By Larry Mogelonsky,
How do online, peer-generated reviews affect the impact of the traditionally established Forbes star rating and AAA diamond rating systems? For one, does the average consumer these days still check up on the annual reporting of star and diamond ratings? Do they know the criteria that distinguish each class? Most importantly, is achieving a certain status on either Forbes or AAA a surefire means to boost sales, or is it a bygone hallmark of prestige?
People have a vague notion of what constitutes a two-star or a four-star hotel, but nowadays the specifics are unknown. Nor is it a top of mind concern when booking online where factors such as price, location and peer reviews all play drastically larger roles. As we marginalize the professional authorities, everyday tourists have picked up the slack in terms of regulating the acclaim each property receives. But are they ready? Sometimes the customer isn’t right, and we need professional critics front and centre to remind guests of true hospitality standards.
Room rate the primary distinguisher
Part of the problem is how online travel agencies and third-party review sites depict brands. With the same basic design given to each page no matter what the property or the region, these websites focus all the attention on price. Room rate becomes the primary, and sometimes the only, distinguisher, and as we all know, when you rely solely on price, loyalty becomes exceedingly elastic. Moreover, it’s easy to see how little emphasis these websites give to displaying the Forbes or AAA ratings.
Take TripAdvisor for example, the world’s foremost third-party reviewer. You search a hotel and the star rating appears beside the name, but each star icon is a dull charcoal gray and in a shrunken, barely perceptible size. What’s given far more focus is the website’s internal critique system, with its own devoted block on the top right of each page, sparsely filled with large fonts in a green hue that pops against the white background.
Star ratings all but sidelined
Give it a glance; the star rating is all but sidelined, even if it is right before your eyes. With these sorts of visual cues training the eyes to disregard the more ‘official’ scores, it’s easy to see why peer reviews garner all the interest.
So, why do we still need professionals? First, they have much more experience visiting a diverse range of hotels around the world. In most cases, excluding frequent business travellers or travel writers, guests are the opposite, journeying up to five times a year. Second, guests are more likely to rate a stay based on rudimentary property features, how the staff treated them and the narrow scope of amenities they used over the course of a brief stay. Professionals, on the other hand, see the big picture. They’re armed with a checklist; guests are armed with emotions.
There’s no consistency to guest criticisms, which is where the experts must play a regulatory role. The average guest might give a property a top score because the front desk staff treated them nicely on top of free water bottles and WiFi. Such a review excludes judgment on such specifics like the availability of a 24-hour bellman, the number of amenities in the bathroom, the security details or the food quality. Experts have training, experience and a list to help them pass impartial judgment on the entire property. Or is this not important anymore?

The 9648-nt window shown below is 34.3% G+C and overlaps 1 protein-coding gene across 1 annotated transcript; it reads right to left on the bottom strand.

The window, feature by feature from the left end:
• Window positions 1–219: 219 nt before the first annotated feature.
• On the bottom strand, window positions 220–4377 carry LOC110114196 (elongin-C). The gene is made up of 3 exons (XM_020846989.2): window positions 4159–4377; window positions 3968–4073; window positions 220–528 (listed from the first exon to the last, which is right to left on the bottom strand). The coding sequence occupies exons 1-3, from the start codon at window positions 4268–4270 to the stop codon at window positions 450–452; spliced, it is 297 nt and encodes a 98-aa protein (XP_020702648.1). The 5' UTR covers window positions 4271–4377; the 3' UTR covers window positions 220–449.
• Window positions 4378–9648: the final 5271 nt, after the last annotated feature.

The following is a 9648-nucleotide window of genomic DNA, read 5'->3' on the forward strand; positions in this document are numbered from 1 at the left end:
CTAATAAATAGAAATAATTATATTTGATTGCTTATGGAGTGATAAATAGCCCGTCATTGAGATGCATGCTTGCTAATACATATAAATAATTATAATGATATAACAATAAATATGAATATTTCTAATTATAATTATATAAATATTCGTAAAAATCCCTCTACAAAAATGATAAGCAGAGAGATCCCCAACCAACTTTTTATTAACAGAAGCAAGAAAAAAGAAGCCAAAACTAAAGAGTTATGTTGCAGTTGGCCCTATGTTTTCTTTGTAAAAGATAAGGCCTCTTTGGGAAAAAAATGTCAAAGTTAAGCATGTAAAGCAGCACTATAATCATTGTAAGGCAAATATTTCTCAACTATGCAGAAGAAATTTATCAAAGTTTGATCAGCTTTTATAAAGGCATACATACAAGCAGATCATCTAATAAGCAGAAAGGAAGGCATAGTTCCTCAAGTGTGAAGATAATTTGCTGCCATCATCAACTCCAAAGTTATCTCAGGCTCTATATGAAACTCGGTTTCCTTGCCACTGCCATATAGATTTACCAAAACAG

All properties on equal rating scale
Another qualm is that online hotel review sites put all properties on an equal rating scale, regardless of whether they are in the same class grouping as defined by Forbes or AAA. What happens when a Forbes-rated two-star hotel receives an equivalent number of positive reviews on a third-party site as a five-star property? Is a consumer to infer that both will offer the same outstanding experience and similar levels of service quality?
The real solution is branding. No matter how the Internet changes consumer behavior, you have to educate consumers on what your brand stands for so that they know about your unique product offerings even before they start their research. Start by doing whatever you can to express the exceptional aspects of your brand within these third-party sites using elegant photography and robust property descriptions. This will help viewers automatically identify what category a hotel belongs in (luxury, business, resort, economy, boutique, etc.).
I know I’m biased in this department, but I can’t help but mention the overall importance of advertising and marketing in this struggle. Good branding plays a huge role in commanding a higher price for nearly any product, and it all begins with the image you project to the world. On that note, I ask you: what are your solutions? Or, is this even a problem?
Larry Mogelonsky (email@example.com) is president and founder of LMA Communications Inc. (www.lma.ca). His latest book titled Llamas Rule and his first book Are You an Ostrich or a Llama? are available at Amazon and Barnes & Noble.